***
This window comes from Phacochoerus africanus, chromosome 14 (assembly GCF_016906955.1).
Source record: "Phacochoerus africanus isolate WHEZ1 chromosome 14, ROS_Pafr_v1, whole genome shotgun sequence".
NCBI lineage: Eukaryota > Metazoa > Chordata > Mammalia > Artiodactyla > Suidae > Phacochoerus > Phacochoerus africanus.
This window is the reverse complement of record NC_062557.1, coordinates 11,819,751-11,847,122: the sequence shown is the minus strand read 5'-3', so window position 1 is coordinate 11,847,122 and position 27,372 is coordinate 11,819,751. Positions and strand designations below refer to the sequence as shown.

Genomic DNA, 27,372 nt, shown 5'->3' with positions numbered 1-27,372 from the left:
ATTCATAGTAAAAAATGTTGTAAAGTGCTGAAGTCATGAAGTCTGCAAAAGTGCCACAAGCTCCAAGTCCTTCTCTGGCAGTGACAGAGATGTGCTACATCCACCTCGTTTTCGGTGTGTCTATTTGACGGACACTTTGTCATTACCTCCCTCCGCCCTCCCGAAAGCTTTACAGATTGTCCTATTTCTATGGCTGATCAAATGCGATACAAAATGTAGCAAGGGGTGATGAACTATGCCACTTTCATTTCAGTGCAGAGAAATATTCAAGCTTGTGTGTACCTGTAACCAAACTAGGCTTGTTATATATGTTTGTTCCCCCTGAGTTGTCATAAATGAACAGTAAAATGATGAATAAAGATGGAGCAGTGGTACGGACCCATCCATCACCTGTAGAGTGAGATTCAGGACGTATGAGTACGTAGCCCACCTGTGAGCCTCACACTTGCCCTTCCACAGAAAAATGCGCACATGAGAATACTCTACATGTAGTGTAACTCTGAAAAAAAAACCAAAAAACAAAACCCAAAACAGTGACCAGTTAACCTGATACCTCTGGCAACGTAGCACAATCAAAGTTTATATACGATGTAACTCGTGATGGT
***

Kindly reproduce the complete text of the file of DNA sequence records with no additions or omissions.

This window comes from Phacochoerus africanus, chromosome 14 (assembly GCF_016906955.1).
Source record: "Phacochoerus africanus isolate WHEZ1 chromosome 14, ROS_Pafr_v1, whole genome shotgun sequence".
NCBI lineage: Eukaryota > Metazoa > Chordata > Mammalia > Artiodactyla > Suidae > Phacochoerus > Phacochoerus africanus.
This window is the reverse complement of record NC_062557.1, coordinates 11,819,751-11,847,122: the sequence shown is the minus strand read 5'-3', so window position 1 is coordinate 11,847,122 and position 27,372 is coordinate 11,819,751. Positions and strand designations below refer to the sequence as shown.

Genomic DNA, 27,372 nt, shown 5'->3' with positions numbered 1-27,372 from the left:
ATTCATAGTAAAAAATGTTGTAAAGTGCTGAAGTCATGAAGTCTGCAAAAGTGCCACAAGCTCCAAGTCCTTCTCTGGCAGTGACAGAGATGTGCTACATCCACCTCGTTTTCGGTGTGTCTATTTGACGGACACTTTGTCATTACCTCCCTCCGCCCTCCCGAAAGCTTTACAGATTGTCCTATTTCTATGGCTGATCAAATGCGATACAAAATGTAGCAAGGGGTGATGAACTATGCCACTTTCATTTCAGTGCAGAGAAATATTCAAGCTTGTGTGTACCTGTAACCAAACTAGGCTTGTTATATATGTTTGTTCCCCCTGAGTTGTCATAAATGAACAGTAAAATGATGAATAAAGATGGAGCAGTGGTACGGACCCATCCATCACCTGTAGAGTGAGATTCAGGACGTATGAGTACGTAGCCCACCTGTGAGCCTCACACTTGCCCTTCCACAGAAAAATGCGCACATGAGAATACTCTACATGTAGTGTAACTCTGAAAAAAAAACCAAAAAACAAAACCCAAAACAGTGACCAGTTAACCTGATACCTCTGGCAACGTAGCACAATCAAAGTTTATATACGATGTAACTCGTGATGGT